NGO provides free medical care and shelter to people with intellectual disabilities removed from the streets of Kumasi

The Hope-for-the-Rejected-Project-provides-treatment-for-people-with-mental-disabilities

A non-governmental organization, Willingway Foundation, in collaboration with the Ghana Health Foundation, has started a program to rid the streets of Kumasi of the mentally ill.

With help from the Ghana Health Service, Social Welfare and the Police, the group removed 10 mentally disabled women from the streets of Kumasi and Ejisu on the first day of the weekend drills.

Inmates would be housed, fed and rehabilitated at the Willingway Rehabilitation Center at Asawasi in Ejisu at the Foundation’s expense, under a project called “Hope for the Rejected”.

“I was never paid for this work. It’s just a passion. It’s my passion to help those with mental issues,” Willingway Foundation CEO Lydia Yaa Manu said of the exercise.

The streets of Kumasi and its surroundings have been flooded with the presence of the mentally ill.

“Hope for the Rejected”

The Ministry of Local Government makes little effort to get rid of those who pose a threat to safety and security.

Faced with this breach of public security, a non-governmental organization took the initiative to rid the streets of these individuals suffering from mental disorders.

The Willingway Foundation provides medical care to inmates in a well-maintained shelter, food and clothing.

The mentally handicapped are rehabilitated in a well-furnished hostel

“Last year we had about 4 or 5 people giving birth with them. So some people called us and we picked them up.

We started treatment and they became stable and were able to refer us to their families. So we realize that means those people on the street when we have a good place to keep them and give them good treatment, they will become useful to the community,” Ms Manu explained.

The first day of the exercise proved a Herculean task for the team, made up of police, health care staff leaders from Social Care and the Willingway Foundation.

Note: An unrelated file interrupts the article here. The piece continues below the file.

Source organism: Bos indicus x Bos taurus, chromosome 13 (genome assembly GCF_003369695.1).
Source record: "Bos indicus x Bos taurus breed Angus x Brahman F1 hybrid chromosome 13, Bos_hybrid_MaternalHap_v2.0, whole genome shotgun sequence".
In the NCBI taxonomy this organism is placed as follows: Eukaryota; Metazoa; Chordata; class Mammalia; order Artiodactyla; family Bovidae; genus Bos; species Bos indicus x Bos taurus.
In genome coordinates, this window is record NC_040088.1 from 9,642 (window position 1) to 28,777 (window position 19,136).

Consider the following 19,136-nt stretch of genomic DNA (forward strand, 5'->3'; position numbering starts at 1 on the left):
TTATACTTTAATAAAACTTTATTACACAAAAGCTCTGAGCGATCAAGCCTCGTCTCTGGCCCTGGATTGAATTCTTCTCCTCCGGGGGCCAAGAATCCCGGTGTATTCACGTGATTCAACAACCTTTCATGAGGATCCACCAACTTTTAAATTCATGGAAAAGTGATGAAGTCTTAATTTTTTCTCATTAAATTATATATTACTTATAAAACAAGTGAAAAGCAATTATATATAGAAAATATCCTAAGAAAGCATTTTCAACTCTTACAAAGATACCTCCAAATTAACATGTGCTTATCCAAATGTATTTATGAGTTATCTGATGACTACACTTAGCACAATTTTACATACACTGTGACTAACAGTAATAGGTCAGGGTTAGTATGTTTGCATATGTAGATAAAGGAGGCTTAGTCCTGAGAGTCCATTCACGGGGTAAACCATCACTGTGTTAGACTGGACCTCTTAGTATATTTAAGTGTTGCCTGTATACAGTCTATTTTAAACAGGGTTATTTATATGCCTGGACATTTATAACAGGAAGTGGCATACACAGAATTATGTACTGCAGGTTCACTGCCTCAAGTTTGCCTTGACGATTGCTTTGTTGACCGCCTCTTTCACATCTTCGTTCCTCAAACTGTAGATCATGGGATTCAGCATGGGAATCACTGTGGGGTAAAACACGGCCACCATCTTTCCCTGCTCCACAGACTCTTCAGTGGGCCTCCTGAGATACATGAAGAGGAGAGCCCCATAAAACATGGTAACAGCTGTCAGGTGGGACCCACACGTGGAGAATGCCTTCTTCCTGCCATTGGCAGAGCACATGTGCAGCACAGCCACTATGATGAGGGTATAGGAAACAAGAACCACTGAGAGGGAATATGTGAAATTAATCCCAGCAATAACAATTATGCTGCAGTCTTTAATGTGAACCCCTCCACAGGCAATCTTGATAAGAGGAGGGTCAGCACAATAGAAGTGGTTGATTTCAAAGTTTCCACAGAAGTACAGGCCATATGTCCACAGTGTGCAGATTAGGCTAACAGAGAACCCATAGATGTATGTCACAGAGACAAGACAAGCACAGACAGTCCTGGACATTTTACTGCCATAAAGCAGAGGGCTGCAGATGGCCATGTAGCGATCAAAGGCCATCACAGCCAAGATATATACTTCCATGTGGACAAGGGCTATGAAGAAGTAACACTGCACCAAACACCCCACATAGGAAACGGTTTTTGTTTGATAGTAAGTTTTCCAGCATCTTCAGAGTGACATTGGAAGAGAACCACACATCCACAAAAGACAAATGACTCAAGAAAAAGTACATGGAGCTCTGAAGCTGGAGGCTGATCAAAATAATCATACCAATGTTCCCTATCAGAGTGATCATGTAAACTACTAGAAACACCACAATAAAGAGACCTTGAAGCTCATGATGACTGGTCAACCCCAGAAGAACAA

Mental Health Project www.myjoyonline.com
Some people with intellectual disabilities were very unfriendly

Those targeted were not only aggressive but also hostile as they resisted attempts to remove them from their adopted place.

Ghana Health Service Ashanti Regional Mental Health Coordinator Faustina Nuako, a member of the team, said some of them had to be sedated to calm them down.

“Some were very calm; some just got in the car very quiet. Some were also very aggressive. In fact, it’s not the right thing to do because of the quality rights, but we had to put them to sleep”.

“Because they were aggressive, we couldn’t have carried them to the other customer without putting them to sleep.”

Ms Nuako, who praised Ms Yaa Manu and her team for the bold move, is courting public support for the exercise.

“It’s a good initiative that should be supported by everyone. Members of the public can help clothe, feed and care for the mentally handicapped.

Sister Lydia and her team cannot do this alone.

Mental Health Project www.myjoyonline.com
The recipients had their long shaggy hair cut, bathed

Unduly taking advantage of the mentally ill

A 2016 census conducted by the Mental Health Authority found that 1,146 people with mental disorders, comprising 746 men and 400 women, were on the streets in the Ashanti region.

Ms Nuako fears the number has risen without any public effort to get them off the streets.

“That was in 2016. We haven’t done it again. I know it will increase,” she said.

“When Covid-19 came a lot of people were having issues because the stigma, the anxiety was too much, so we know people are going to develop mental illness and that will drive the numbers up.”

The team was shocked, however, to see two of the mentally ill impregnated by strangers.

They have been pregnant for months by men who take advantage of their misery and abuse them.

So who could be responsible for their pregnancies?

“That’s the question I asked myself all the time. It’s strange. Looking at their conditions, people will always sleep with them,” replied Mrs. Lydia Yaa Manu, surprised.

“That’s why we decided to go with females because a lot of people take advantage of that,” she added.

Mental Health Project www.myjoyonline.com
The Willingway Rehabilitation Center in Ejisu-Asawasi provides free medical care, meals, shelter and clothing to people with mental health issues

In addition to the high cost of maintaining the center, the NGO says it faces complete societal rejection from inmates who respond to treatment at the facility.

CEO of the Willingway Foundation, Lydia Yaa Manu wants the public to accept people with mental illness.

“I have clients here who are stable; they are fine but they are not welcome at home because of the stigma. Some people even know that their sisters sleep rough; they know exactly where they are. They bypass them every day. They don’t care about them.

This is why I ask that when we are done with them, the family supports them”.